Enhancing Safety Defect Analysis: DOT Audit Highlights Areas for Improvement at NHTSA

The Department of Transportation’s Inspector General (DOTIG) recently conducted an audit of the National Highway Traffic Safety Administration (NHTSA), specifically examining the agency’s analysis of safety defects in vehicles. The audit revealed areas where improvements are needed to expedite the investigation process and enhance public safety. As a personal injury law firm committed to advocating for victims of automotive accidents, we recognize the significance of this audit report and its implications for vehicle safety. In this blog post, we will delve into the findings and recommendations outlined in the report, emphasizing the importance of a more efficient defect analysis process.

The Audit Findings:

The audit primarily focused on NHTSA’s Office of Defects Investigation (ODI), responsible for gathering and analyzing information, investigating potential defects, identifying unsafe vehicles and equipment, and managing recalls. While the ODI has made efforts to update its processes, including office restructuring and software modernization, the audit report indicated several areas where further improvements are required.
One critical concern raised by the audit report is the ODI’s inability to investigate a significant number of consumer complaints promptly. In 2019 alone, out of the 75,267 consumer complaints received by NHTSA, only 88 investigations were initiated. The ODI also struggled to meet timeliness goals, delay the uploading of documents to the public website, lacked an integrated information system, and failed to consistently follow issue escalation procedures.

Addressing the Issues:

Recognizing the urgent need to improve safety defect analysis and recall processes, the DOTIG offered twelve recommendations. Although NHTSA concurred with ten of these recommendations, it partially agreed with one and disagreed with the DOTIG’s suggestion regarding consistent rules for negotiating safety defect issues with manufacturers. The DOTIG considers all twelve recommendations “resolved but open pending implementation.”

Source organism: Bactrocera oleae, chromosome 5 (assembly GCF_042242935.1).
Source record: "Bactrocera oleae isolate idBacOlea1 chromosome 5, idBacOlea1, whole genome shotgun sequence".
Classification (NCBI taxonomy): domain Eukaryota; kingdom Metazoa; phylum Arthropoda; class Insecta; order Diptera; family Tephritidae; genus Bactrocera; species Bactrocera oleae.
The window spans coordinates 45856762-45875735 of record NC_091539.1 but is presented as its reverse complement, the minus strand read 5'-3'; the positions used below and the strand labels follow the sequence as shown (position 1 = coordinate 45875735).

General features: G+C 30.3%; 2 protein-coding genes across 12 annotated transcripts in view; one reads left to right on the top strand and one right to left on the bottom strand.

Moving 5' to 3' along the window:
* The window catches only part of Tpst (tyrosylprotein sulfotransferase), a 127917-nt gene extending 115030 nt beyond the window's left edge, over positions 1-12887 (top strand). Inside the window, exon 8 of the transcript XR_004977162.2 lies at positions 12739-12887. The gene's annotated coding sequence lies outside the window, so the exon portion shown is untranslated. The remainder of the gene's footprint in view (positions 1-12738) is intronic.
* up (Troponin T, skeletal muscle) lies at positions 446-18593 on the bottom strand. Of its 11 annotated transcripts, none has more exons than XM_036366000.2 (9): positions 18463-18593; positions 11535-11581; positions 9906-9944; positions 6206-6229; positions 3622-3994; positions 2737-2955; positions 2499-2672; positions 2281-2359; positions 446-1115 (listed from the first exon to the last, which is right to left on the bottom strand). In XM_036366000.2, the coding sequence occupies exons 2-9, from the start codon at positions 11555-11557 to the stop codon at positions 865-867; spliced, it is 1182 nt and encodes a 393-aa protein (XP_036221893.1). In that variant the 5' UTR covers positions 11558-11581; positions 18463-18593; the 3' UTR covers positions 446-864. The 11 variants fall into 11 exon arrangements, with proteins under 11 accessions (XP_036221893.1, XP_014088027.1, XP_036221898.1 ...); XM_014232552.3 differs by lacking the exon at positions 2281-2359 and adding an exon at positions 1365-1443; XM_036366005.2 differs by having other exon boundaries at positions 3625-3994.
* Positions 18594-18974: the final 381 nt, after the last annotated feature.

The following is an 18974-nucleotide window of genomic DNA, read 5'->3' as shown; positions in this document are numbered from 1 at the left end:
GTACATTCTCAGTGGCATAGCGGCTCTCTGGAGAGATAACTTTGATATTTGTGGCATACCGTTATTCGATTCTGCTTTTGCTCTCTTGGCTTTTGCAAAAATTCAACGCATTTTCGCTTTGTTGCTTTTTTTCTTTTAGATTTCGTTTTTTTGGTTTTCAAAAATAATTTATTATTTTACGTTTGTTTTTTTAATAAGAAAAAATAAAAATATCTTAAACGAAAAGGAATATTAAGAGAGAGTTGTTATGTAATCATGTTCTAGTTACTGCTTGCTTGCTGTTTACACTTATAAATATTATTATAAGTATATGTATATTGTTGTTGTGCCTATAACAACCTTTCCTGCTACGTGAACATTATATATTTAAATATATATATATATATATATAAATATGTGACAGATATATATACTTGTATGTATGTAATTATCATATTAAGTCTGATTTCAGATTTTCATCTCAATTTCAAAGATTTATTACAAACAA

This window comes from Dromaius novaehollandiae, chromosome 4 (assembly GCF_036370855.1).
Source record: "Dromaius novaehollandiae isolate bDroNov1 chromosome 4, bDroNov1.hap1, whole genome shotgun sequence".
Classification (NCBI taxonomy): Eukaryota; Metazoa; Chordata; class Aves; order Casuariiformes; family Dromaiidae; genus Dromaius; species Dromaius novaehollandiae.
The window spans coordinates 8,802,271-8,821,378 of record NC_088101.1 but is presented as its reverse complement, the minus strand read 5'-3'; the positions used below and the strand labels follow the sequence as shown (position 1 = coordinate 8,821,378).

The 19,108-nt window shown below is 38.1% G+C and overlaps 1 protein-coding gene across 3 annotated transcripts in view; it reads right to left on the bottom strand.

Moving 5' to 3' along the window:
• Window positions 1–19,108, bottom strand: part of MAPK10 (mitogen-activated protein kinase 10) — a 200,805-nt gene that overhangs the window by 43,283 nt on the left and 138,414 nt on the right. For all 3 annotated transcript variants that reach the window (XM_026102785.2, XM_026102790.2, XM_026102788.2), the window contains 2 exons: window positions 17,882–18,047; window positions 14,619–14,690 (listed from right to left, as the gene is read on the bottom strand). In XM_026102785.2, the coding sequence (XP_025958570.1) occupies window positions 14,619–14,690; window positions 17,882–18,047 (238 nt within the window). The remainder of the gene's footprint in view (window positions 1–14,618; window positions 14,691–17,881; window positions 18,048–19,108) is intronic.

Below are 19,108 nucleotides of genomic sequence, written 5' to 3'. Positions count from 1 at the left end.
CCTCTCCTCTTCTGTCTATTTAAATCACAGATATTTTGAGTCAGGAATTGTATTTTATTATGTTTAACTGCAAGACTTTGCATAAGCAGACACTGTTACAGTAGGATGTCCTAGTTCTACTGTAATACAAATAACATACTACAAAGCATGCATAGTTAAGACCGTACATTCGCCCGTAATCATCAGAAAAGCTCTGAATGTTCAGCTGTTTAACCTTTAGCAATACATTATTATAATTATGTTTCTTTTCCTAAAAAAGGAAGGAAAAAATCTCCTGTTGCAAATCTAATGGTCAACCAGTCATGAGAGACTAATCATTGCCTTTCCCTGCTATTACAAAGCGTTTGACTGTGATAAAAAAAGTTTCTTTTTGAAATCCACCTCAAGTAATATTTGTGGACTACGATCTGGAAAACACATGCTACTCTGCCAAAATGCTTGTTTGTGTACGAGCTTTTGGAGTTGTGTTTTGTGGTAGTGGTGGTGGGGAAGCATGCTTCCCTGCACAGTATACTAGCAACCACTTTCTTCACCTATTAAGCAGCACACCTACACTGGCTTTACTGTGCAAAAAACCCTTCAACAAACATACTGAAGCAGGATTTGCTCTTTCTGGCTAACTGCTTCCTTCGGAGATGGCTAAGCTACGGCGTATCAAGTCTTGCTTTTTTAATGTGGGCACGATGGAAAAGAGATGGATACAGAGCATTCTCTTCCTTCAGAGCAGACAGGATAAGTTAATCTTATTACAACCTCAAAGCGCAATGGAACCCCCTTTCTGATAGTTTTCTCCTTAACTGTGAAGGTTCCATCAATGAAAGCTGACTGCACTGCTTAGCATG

The proposed improvements aim to expedite information collection and analysis, streamline issue escalation procedures, and foster greater collaboration with automakers to ensure timely recalls. It is essential to note that the audit report emphasized the importance of swift action, drawing attention to the Takata airbag inflator case, where delays resulted in tragic fatalities and injuries.

Protecting Public Safety:

At OnderLaw, we understand the far-reaching impact of automotive safety defects on individuals and their families. The findings of this audit reinforce the need for NHTSA to enhance its defect analysis capabilities and collaborate effectively with automakers to prevent future tragedies.
The recommendations put forth by the DOTIG serve as a crucial roadmap for NHTSA to expedite investigations and recalls while ensuring public safety. By implementing streamlined processes, integrating information systems, and establishing consistent rules for negotiations, NHTSA can proactively address safety defects and protect consumers.


The DOT’s audit report highlights areas where NHTSA can improve its analysis of safety defects in vehicles. Enhancing the defect investigation and recall processes is of utmost importance to safeguard public safety and prevent avoidable accidents. At OnderLaw, we remain committed to advocating for victims affected by automotive safety defects, and we urge NHTSA to implement the recommended improvements promptly. By doing so, we can create a safer road environment for all and hold manufacturers accountable for the quality and safety of their products. If you or a loved one have been injured in an accident, contact us today for your free, no-obligation consultation.